GAUGHAN: The Last Battle of the Civil War (2011)
The Last Battle of the Civil War: United States Versus Lee, 1861-1883 by Anthony J. Gaughan. Baton Rouge: Louisiana State University Press, 2011. Cloth, ISBN: 080713774X. $42.50.
Americans were recently shocked to learn that an unknown number of servicemen and women were buried in the wrong plots at Arlington National Cemetery. The gross negligence involved stands in sharp contrast to our expectations that those who have sacrificed their lives for this nation will be (and are being) treated with the utmost respect. Such disappointment and anger reflects the assumption of most Americans that Arlington National Cemetery not only operates at much higher efficiency and honor, but that it sits outside of the political and legal battles that influence most government projects. Visitors who travel to pay their respects to the fallen and experience the beautiful monuments and closely manicured grounds of Arlington may be surprised to learn that the site itself was at the center of one of the most divisive political and legal battles of the post-Civil War period.
The legal battle, which culminated in the Supreme Court case of U.S. v. Lee (1882) and the question of who owned the property, is the subject of attorney and historian Anthony J. Gaughan’s latest book. The case grew out of the federal government’s confiscation of the Lee family’s home at the beginning of the war owing to its location just across the Potomac River overlooking Washington, D.C. Shortly thereafter the property was auctioned off under the punitive Doolittle Act to the United States as Mary Lee was unable to appear in person to pay the property taxes. By the end of the war, Arlington was being used both as a permanent resting place for Union soldiers as well as a freedman’s village for ex-slaves.
Gaughan does an admirable job of steering the reader through some complex legalese that helps to keep the narrative flowing. Custis Lee’s case against the United States hinged on the argument that the government had violated the Fifth Amendment as well as a lower court’s ruling that the Doolittle Act was unconstitutional. The government’s case centered and ultimately failed based on its assertion of “sovereign immunity,” which essentially claimed that the United States could not be sued without its permission. The ruling, which occurred on December 4, 1882, resulted in a 5 to 4 decision in favor of Lee, who was then paid a sum of $150,000 for legal transfer of the title.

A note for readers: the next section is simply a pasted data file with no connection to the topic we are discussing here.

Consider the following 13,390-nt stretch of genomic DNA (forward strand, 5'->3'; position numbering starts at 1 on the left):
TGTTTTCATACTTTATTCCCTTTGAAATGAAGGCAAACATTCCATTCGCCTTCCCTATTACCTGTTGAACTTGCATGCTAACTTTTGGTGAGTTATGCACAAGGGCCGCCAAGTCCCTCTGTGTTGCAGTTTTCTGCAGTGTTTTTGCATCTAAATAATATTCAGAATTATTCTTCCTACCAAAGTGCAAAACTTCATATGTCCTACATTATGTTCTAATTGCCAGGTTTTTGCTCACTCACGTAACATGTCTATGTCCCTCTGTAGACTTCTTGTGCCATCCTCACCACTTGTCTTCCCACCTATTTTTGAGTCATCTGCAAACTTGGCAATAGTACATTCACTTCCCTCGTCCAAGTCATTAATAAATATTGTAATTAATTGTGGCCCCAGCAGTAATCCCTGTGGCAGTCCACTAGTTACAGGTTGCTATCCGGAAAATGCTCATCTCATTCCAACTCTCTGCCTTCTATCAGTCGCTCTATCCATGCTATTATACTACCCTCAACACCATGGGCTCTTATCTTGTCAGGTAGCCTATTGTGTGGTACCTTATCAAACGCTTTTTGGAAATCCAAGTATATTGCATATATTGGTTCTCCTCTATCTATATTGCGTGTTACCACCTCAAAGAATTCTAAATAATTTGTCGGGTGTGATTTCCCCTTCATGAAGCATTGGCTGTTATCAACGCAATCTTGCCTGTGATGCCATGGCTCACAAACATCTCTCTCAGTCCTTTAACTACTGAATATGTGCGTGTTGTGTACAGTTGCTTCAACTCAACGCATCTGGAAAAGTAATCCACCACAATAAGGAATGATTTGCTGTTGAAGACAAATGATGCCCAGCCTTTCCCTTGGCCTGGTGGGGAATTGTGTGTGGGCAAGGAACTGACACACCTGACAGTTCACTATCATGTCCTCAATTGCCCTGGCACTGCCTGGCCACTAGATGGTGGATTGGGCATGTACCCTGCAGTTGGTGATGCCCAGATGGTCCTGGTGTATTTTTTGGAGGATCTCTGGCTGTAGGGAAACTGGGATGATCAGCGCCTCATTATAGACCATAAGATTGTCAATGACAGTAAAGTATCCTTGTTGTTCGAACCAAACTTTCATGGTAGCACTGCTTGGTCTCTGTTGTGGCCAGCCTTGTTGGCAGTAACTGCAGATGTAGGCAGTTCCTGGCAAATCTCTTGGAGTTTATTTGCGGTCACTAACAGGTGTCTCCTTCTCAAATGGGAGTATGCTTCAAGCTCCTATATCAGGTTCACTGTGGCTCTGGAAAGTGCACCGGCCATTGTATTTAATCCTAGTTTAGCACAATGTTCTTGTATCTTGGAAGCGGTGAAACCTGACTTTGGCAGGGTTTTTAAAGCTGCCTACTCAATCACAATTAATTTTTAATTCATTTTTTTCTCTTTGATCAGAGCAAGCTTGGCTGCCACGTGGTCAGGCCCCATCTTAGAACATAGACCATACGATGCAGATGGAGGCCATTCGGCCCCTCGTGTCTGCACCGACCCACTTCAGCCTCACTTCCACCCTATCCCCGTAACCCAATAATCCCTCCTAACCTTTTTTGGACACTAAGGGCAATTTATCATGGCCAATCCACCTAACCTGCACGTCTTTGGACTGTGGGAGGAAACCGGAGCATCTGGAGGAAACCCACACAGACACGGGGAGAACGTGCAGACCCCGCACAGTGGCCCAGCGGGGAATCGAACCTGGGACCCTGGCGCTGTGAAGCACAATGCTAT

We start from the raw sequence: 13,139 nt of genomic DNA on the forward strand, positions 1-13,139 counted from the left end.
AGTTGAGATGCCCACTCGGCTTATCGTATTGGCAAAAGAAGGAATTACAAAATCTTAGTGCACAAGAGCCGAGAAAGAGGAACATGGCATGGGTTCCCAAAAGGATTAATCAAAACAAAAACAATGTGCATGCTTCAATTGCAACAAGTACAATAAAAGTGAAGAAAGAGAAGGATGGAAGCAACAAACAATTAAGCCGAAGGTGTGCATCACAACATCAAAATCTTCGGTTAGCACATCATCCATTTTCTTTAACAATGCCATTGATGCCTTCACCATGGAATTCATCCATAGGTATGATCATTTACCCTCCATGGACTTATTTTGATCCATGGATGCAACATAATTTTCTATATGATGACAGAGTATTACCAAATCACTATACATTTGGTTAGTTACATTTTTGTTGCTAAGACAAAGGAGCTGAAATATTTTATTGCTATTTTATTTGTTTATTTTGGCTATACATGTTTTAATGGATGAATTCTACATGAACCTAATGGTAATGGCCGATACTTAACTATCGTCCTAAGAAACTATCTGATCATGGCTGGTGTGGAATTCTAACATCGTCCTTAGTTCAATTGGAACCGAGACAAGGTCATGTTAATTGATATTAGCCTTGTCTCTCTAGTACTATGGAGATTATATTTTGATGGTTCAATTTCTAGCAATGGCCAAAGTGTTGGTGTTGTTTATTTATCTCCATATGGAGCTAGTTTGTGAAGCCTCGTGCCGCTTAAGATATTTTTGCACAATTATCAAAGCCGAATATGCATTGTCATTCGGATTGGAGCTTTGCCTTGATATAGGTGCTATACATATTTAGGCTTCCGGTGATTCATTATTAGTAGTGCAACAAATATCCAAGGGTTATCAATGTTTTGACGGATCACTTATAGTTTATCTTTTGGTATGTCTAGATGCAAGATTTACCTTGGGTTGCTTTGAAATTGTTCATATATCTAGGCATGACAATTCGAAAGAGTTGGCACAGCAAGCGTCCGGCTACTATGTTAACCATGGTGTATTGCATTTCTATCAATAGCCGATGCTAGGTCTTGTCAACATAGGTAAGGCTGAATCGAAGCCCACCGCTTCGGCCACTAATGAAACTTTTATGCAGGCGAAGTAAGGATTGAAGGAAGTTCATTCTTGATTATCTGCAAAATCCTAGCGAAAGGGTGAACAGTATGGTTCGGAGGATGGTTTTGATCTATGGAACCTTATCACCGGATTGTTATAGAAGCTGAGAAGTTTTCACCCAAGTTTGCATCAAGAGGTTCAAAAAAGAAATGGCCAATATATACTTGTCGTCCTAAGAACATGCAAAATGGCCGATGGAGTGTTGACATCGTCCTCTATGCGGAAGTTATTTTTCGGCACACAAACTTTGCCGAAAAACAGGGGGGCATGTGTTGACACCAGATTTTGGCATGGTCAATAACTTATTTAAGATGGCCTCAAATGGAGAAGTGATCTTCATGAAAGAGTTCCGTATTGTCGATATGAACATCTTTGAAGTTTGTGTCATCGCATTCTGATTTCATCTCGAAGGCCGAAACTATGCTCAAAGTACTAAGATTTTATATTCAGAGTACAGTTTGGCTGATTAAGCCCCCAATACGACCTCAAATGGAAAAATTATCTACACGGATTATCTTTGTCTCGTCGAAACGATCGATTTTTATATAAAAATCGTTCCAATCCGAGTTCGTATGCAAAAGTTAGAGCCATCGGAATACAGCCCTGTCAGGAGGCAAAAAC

While the reader will be rewarded by Gaughan’s mastery of the relevant legal and constitutional issues at work in this case, his handling of certain points of interpretation are at times less convincing. Gaughan views the ruling as an example of a growing embrace of sectional reunion which, although fits neatly into David Blight’s popular narrative of Civil War memory, stands at odds with the scholarship of other historians, especially John Neff and William Blair, who have argued that the very question of how to remember the Civil War dead constituted an obstacle to reconciliation. A closer look at recent scholarly studies of memory that challenge Blight’s thesis would have provided a more useful context in which to interpret this case.
Gaughan is on much firmer ground in his assessment of the case’s importance to American constitutional history. Most importantly, the decision constituted a bulwark for judicial review and against arbitrary executive and congressional actions even during the chaos of civil war. This book fills an important gap in our understanding of the Civil War as well as the history of America’s most sacred place. Civil War enthusiasts and scholars alike will find much to reflect on in this well written and carefully argued book.
Kevin M. Levin is the blogger behind Civil War Memory and the author of Remembering the Battle of the Crater: War as Murder (forthcoming: University Press of Kentucky, Spring 2012).